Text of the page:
When we passed the person1 to the show_struct() function , it’s parameters took the ownership of the person1 object. Hence person1 is no longer the owner of the object.

There is a way to not let the function parameters take the ownership , by passing it as pass by reference as we do in C/C++ . It is out of the scope of the blog so we will discuss about in my future blog.

This model prevents the misuse of memory without the need of a garbage collector.

Fearless Concurrency

Ever run in a data race condition or deadlock situation while doing multi-threading programming ? If yes , then you definitely run in any one of these situations and you even know how hard it is to write a correct multi-thread program and also how hard to debug it if something bad happens in production . Ahhhhh!!! Never push your code on Fridays.

Rust has special attention to concurrency and memory safety . It gives you errors at compile time rather than at runtime. Rust again uses an ownership model to prevent access to invalid memory . For eg take a look at this Rust code:

use std::thread;

fn main() {
   let v = vec![1, 2, 3];

   let handle = thread::spawn(|| {
       println!("Here's a vector: {:?}", v);

   drop(v); // oh no!

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We spawn a thread with a closure who is accessing vector ‘v’ and store the thread instance in variable ‘handle’. After that we tried to drop the (free up) vector ‘v’.

If you implement the same logic in other programming languages like C/C++ or Python . You will get a Segmentation Fault error which will lead your program to crash and hackers to gain access to your system , nice.

If you run this code in Rust . It will give you an error saying that you don’t have the right to drop the variable ‘v’ because its value is moved to the thread . The ownership model kicked in!!. It does so because rust compilers have trust issues with us (thread: what’s the guarantee that ‘v’ will be valid till I am doing my work). That's why Rust compiler asks you to give the ownership of the variable to the thread so that it can fearlessly use the variable ‘v’. To see the solution of the above error see this link.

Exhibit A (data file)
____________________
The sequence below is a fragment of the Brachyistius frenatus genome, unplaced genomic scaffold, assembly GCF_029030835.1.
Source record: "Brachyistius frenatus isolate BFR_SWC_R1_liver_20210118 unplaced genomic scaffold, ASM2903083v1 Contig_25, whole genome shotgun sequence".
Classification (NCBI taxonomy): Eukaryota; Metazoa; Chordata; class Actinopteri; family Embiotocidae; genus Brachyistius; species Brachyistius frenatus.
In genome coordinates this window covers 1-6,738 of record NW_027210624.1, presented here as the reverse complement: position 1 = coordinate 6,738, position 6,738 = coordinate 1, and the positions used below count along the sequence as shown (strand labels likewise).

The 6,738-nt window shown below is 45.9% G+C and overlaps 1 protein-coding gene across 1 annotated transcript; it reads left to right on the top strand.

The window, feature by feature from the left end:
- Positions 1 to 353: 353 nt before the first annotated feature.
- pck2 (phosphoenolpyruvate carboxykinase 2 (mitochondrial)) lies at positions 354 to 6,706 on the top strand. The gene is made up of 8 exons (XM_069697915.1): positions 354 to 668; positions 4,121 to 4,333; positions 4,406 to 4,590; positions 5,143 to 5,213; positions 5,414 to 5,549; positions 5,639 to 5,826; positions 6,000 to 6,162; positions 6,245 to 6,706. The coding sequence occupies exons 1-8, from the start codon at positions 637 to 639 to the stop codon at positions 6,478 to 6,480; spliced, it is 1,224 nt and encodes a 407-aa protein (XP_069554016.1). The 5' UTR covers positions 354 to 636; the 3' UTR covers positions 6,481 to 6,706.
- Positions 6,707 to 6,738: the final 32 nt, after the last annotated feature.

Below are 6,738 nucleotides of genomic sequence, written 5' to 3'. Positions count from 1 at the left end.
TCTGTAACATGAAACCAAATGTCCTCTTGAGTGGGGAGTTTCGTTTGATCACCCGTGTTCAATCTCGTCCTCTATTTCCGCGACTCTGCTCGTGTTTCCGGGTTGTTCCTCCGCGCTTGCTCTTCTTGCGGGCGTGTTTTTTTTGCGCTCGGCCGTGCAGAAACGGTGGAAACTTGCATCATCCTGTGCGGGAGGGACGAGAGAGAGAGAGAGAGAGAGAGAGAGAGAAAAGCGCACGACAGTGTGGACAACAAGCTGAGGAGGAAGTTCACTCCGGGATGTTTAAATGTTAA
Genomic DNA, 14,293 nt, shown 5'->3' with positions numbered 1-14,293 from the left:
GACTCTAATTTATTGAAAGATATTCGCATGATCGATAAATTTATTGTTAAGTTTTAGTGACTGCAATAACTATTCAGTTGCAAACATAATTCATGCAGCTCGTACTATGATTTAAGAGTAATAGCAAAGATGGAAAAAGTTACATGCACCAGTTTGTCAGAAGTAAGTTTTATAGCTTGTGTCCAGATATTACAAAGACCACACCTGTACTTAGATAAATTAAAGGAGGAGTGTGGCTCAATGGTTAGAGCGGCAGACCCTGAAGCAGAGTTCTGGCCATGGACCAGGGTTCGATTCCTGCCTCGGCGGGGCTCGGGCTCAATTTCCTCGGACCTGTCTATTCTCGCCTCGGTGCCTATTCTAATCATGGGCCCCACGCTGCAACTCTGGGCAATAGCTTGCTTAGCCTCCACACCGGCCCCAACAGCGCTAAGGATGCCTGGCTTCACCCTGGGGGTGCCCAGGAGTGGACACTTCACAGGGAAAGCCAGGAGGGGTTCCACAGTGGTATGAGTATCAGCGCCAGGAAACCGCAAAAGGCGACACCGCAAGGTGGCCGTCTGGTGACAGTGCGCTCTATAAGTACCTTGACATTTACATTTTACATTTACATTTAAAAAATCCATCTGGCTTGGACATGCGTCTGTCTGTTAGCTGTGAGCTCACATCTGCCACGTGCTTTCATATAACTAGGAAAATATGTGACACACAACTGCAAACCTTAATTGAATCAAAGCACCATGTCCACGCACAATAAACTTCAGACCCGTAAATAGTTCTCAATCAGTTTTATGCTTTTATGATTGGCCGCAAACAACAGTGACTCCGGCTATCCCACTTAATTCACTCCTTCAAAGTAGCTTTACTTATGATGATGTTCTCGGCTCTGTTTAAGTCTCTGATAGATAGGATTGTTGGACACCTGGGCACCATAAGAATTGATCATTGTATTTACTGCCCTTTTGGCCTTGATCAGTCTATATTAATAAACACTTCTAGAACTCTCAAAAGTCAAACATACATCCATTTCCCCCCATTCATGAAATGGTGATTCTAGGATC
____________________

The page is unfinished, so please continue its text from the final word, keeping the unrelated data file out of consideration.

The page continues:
See how rust stopped you from making a nasty concurrency bug at compile time and saved your weekend . Such type of development Rustaceans called Compiler Driven Development.

Friendly Compiler

If you have run the above examples (you can run it in Rust Playground) , you have seen that the compiler gives you solutions/hints to the errors too. Rust compiler is very intelligent and tries to give you the appropriate solution to the error in a friendly readable way. This is one of the features that made developers love Rust.

Companies who uses Rust in Production


Microsoft has now started to migrate their C/C++ codebase to Rust . The reason is that they have found that most security issues are related to memory. They tried to solve the issue on their own using C/C++ but failed to do so . The only option they are left with is to migrate their C/C++ codebase to Rust which prevents 90% of the memory related issues at compile time only.

For more info watch this video.


Facebook used Rust to rewrite their source control backend which was originally written in Python . Rust attracted their attention because they want speed & memory safety which is only Rust's able guarantee .

For more info watch this video.